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CCPA Enforcement Could Begin on July 1, 2020 - Is Your Privacy Notice Ready?

Beginning next month (as early as July 1, 2020), the California Attorney General's office can begin enforcing the California Consumer Protection Act (CCPA), which was enacted January 1, 2020.

Among other obligations, CCPA requires covered businesses to make specific disclosures in their public-facing privacy notices. Under CCPA, a privacy policy must:

  • Identify the categories of personal information collected, used and shared by the business in the last 12 months, along with category descriptions that provide a meaningful understanding of the information being collected;
  • Describe the purpose for the collection, use and sharing of personal information and the sources from which the personal information is collected;
  • Disclose categories of personal information sold (under CCPA’s definition of sale) in the past 12 months and the categories of third parties to whom personal information is sold;
  • Explain that, subject to certain exceptions, CCPA provides consumers with the right to know what personal information a business has about them, the right to delete that personal information and the right to tell a business that it can no longer sell that information;
  • Provide information about how consumers can contact the business to exercise their privacy rights per CCPA’s requirements;
  • Describe any financial incentives offered to consumers in exchange for their personal information, including the business’s valuation of the data; and
  • State whether the business has actual knowledge that it sells the personal information of minors under 16 years of age.

The Attorney General may enforce CCPA violations after a 30-day notice and cure period seeking penalties of up to $2,500 per violation or up to $7,500 per intentional violation. While the statute and regulations are silent as to what constitutes a violation, it is possible that a business could be exposed to significant fines when factoring in each impacted customer and each non-compliant act.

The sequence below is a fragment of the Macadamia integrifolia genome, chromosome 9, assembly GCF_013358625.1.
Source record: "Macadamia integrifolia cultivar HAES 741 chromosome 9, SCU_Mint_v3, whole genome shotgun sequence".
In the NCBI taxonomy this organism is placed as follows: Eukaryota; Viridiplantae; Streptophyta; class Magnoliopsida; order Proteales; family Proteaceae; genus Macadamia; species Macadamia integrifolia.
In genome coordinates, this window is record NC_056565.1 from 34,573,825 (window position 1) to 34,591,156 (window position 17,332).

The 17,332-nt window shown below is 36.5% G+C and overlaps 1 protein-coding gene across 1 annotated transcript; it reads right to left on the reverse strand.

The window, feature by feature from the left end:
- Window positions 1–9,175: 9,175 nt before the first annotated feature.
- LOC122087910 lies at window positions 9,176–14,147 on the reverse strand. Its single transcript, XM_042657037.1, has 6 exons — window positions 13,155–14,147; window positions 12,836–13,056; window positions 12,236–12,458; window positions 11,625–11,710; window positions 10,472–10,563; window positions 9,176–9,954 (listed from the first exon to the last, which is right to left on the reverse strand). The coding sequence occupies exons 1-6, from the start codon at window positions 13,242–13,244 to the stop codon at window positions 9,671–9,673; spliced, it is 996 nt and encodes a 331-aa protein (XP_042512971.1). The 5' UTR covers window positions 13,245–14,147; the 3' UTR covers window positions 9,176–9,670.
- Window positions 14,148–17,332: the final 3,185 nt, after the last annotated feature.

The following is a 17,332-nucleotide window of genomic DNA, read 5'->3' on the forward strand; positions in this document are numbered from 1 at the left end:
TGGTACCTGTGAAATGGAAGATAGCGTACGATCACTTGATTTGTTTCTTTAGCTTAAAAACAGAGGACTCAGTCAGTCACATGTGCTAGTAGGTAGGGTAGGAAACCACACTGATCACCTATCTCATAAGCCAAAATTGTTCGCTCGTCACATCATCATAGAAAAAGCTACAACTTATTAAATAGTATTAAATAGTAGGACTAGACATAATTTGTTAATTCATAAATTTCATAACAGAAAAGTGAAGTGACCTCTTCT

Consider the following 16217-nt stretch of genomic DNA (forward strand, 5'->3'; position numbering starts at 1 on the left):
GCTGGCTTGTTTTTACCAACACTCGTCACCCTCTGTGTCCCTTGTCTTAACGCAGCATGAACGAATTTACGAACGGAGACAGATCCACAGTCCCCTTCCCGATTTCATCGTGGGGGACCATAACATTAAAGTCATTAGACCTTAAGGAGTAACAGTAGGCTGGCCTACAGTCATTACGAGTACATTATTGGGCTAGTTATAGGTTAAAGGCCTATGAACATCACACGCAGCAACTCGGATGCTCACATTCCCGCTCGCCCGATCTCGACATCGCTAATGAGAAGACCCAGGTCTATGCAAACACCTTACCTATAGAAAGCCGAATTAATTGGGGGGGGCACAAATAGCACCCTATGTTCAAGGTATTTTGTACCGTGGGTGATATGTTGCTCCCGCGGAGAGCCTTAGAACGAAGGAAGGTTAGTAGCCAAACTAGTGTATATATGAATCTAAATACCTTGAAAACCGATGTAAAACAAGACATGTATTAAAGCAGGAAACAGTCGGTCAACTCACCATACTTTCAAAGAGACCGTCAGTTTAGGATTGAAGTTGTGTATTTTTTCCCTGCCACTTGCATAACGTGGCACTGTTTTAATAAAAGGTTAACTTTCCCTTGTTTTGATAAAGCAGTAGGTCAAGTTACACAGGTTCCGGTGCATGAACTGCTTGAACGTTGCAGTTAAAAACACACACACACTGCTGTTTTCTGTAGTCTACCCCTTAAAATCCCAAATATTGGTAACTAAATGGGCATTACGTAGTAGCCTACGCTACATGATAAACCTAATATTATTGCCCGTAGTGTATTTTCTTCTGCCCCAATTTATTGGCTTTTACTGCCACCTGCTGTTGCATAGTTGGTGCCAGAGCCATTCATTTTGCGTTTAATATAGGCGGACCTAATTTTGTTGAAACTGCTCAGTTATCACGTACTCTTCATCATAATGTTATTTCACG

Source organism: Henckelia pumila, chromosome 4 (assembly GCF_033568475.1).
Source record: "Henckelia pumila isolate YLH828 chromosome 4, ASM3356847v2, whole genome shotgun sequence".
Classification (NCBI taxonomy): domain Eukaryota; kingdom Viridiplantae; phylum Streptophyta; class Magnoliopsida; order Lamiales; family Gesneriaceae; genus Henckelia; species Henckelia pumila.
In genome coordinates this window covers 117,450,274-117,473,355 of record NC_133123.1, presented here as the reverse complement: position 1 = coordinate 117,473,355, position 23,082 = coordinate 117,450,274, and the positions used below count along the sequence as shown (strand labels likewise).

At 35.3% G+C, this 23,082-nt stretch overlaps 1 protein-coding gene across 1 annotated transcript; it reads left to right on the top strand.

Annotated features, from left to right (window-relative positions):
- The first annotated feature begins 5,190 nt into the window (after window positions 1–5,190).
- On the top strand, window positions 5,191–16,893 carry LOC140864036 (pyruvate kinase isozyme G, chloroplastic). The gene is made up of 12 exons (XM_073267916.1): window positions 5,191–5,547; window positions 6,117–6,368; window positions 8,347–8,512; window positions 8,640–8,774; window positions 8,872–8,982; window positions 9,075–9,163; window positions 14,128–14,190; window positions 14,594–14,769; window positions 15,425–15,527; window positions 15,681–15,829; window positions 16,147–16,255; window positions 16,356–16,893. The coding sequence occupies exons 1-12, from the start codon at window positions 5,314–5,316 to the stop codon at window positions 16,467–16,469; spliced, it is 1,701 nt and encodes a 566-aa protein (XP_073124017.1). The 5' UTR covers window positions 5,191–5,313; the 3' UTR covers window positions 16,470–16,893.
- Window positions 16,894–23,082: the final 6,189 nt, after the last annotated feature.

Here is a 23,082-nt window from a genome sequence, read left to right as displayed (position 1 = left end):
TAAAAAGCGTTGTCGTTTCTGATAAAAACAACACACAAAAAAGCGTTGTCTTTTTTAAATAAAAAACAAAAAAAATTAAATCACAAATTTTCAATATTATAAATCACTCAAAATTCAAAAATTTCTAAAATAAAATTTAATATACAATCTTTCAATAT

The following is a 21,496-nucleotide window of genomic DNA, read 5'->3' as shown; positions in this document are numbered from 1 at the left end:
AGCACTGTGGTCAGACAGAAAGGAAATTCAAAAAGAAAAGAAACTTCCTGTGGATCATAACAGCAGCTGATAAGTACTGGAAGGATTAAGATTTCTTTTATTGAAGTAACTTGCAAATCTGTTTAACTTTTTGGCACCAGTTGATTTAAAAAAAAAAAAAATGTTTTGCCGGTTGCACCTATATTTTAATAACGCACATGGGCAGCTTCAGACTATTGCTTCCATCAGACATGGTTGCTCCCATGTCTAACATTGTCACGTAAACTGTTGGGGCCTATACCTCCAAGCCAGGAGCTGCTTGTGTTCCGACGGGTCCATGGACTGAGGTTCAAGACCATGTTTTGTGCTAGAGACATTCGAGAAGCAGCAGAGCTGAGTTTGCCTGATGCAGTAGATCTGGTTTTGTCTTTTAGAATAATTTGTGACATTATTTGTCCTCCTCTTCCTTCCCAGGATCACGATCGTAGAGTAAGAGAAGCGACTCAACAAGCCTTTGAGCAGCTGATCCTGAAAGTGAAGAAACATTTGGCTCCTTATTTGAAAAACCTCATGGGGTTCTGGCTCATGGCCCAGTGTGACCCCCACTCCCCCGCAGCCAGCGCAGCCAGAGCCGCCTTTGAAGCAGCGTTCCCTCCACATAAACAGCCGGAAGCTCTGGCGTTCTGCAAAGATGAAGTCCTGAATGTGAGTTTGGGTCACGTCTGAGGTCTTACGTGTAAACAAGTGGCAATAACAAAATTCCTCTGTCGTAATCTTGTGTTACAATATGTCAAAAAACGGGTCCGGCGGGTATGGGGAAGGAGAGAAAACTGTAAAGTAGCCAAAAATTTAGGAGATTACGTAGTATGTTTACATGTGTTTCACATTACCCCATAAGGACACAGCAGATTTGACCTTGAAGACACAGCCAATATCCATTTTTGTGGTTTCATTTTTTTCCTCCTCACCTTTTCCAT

© 2021 Varnum LLPNational Law Review, Volume X, Number 167



About this Author

Jeffrey M. Stefan II Auto and Emerging Technology Attorney Varnum Law Firm

Jeffrey is a technology-focused corporate attorney with broad legal authority in autonomous and connected vehicles. He previously served as autonomous vehicle counsel for a major global automaker providing regulatory counsel and transactional support. Prior to that role, he supported the automaker's emerging technology portfolio, which included connected vehicle services and other advanced safety technologies.

Jeffrey helps his clients navigate the evolving legal and public policy landscape for new and emerging technologies. He additionally focuses on technology startups assisting...

Charumati Ganesh Data Privacy Attorney Varnum

Charu holds a CIPP/US certification and focuses her legal practice on Data Privacy and Cybersecurity. Charu represents clients in a number of industries, including autonomous and connected vehicles and the consumer data marketplace. Charu is able to skillfully navigate the intricacies of the rapidly-evolving data privacy and cybersecurity regulatory landscape and help her clients develop policies and procedures that comply with both international and domestic privacy laws.

Charu has represented clients in the insurance, manufacturing and agricultural industries through regulatory...